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Project Status: In Progress
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Everything below this point is defunct. Visit The Bell System website for the latest updates on restoring the best telephone system in the world!
The landline telephone will always be a necessity in the global era of communication. Unfortunately, the vast majority of telecommunications companies care more about getting your money than about providing you the reliable telephone service that you deserve.
Here's what's going on — lately as mobile phones have become more popular with consumers, more and more people have started adopting that technology. After all, what's not to like? Well, if you haven't read our blog posts on landlines and our blog post on the impacts of technology, I highly encourage you to do so. The trend we've been seen lately is a dangerous one — as mobile phone usage increases, landline telephone usage decreases. In the most extreme cases, the difference between a landline and a mobile phone could be life or death. At the other end, it could be as trivial as a failed relationship because that someone on the other end of the line thought you meant something else and broke up with you all because you were using a mobile phone and suffered from the terrible quality that cell phones come with. Since a good majority of people seem to have adopted mobile phones, a good number of them have posed this question to themselves — if I have a mobile phone, do I even need my landline anymore? After all, I can take my mobile phone anywhere, and my landline just sits here and receives telephone calls, right? You may have been one of these people too — it's a very easy trap to fall into.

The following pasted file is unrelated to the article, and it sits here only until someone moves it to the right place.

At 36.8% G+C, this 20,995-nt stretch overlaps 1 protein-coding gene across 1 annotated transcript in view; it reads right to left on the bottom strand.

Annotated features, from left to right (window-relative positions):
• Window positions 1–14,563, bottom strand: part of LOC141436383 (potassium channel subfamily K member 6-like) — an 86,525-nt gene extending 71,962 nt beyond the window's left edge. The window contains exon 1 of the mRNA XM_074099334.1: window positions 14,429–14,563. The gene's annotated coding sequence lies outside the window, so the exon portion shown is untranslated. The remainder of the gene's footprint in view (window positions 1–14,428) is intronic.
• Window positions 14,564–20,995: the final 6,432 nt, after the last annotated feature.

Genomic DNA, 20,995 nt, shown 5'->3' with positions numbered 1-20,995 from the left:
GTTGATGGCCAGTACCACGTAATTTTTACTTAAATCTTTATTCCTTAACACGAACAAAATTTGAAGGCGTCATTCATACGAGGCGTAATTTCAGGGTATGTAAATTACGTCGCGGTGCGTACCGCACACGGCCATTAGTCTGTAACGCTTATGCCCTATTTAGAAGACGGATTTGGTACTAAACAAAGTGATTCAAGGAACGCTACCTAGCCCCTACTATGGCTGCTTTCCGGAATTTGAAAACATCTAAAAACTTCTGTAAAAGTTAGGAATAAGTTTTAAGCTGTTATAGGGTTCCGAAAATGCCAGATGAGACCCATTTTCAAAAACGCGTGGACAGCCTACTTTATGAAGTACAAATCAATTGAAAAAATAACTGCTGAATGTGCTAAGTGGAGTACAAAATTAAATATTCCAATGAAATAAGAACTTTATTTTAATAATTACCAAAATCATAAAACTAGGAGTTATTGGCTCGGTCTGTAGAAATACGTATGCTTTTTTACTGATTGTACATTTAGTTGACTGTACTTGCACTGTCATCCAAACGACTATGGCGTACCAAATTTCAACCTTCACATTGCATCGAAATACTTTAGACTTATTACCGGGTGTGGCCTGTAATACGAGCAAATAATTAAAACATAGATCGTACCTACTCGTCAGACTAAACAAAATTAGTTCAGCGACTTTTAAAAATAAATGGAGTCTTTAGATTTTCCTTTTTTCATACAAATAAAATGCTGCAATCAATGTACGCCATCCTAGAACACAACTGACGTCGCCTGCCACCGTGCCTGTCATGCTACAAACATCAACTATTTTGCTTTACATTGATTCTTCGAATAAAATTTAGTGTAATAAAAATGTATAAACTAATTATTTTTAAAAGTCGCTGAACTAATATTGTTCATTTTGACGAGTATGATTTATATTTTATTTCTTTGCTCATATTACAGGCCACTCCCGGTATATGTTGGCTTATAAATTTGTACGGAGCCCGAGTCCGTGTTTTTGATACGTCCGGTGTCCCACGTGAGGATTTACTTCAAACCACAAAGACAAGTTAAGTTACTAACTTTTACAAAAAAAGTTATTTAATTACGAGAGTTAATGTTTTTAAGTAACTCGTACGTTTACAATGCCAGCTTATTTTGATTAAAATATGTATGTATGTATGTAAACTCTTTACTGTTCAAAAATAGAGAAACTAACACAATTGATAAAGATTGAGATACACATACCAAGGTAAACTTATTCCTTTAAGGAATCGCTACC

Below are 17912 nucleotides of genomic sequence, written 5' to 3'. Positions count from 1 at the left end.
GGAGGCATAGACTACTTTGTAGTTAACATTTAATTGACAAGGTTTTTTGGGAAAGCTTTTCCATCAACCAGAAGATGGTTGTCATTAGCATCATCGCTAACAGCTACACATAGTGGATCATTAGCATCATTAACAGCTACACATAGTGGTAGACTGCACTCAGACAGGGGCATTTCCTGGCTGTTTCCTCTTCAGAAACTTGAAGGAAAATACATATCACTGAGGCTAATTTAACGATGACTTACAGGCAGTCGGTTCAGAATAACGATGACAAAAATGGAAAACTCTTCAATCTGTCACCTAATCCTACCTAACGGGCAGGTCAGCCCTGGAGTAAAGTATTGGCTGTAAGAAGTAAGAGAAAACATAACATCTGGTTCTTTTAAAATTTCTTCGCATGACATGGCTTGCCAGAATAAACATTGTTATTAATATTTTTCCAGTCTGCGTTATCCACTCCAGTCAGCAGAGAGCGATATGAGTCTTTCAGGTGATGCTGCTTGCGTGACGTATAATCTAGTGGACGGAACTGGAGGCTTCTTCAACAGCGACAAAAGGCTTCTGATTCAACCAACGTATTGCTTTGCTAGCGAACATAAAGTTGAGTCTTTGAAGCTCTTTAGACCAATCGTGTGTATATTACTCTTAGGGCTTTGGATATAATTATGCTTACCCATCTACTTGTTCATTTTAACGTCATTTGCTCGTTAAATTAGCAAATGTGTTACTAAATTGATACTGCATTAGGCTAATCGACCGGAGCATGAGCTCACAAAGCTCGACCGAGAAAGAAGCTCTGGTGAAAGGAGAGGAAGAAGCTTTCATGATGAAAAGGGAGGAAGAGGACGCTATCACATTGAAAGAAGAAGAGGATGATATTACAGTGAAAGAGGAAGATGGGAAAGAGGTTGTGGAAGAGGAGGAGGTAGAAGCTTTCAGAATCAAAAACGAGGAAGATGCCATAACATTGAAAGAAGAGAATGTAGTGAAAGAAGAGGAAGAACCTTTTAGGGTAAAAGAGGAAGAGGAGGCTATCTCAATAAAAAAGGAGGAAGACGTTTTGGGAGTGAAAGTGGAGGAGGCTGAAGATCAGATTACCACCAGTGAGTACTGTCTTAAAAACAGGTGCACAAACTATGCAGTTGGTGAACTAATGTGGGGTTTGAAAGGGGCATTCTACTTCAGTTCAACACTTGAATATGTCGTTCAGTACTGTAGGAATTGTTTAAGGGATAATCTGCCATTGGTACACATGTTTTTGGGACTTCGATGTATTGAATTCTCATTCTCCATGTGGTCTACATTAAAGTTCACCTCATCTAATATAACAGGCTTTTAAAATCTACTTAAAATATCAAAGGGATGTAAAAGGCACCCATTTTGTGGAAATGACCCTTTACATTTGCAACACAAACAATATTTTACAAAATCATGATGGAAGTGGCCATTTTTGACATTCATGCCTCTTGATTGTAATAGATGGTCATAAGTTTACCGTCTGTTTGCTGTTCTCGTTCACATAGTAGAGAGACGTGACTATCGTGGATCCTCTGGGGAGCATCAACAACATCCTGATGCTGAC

So we know the real reasons that landline usage is decreasing everywhere around the world is because of economics. People don't want to pay for two separate telephone systems — why not just keep one? Well, pretty much anywhere in the world, landline telephone service will most likely cost less than your typical mobile phone plan, which means that by switching from a landline to a mobile phone, you actually end up paying more each month. What is more, you get much less for your money. The quality of telephone calls from a mobile phone is much worse, simply because they are not real telephones and they can't and don't use a dedicated dedicated wire. Despite this, people seem to have acquired the mindset that they are in fact, saving money. We can narrow this case to folks who have decided that they would like telephone service wherever they go, whether it be at a restaurant or at the mall. The reason being? Simply the fact that because as mobile phone usage as been decreasing, telephone companies have found it less profitable to maintain payphones all over the place. And because telephone companies would rather dedicated their resources to whatever makes them the most money, they then step into the mobile phone game and remove payphones from a number of places, which then ends up prompting more people to get mobile phones, causing the telephone company to remove even more payphones. It's like a never-ending cycle.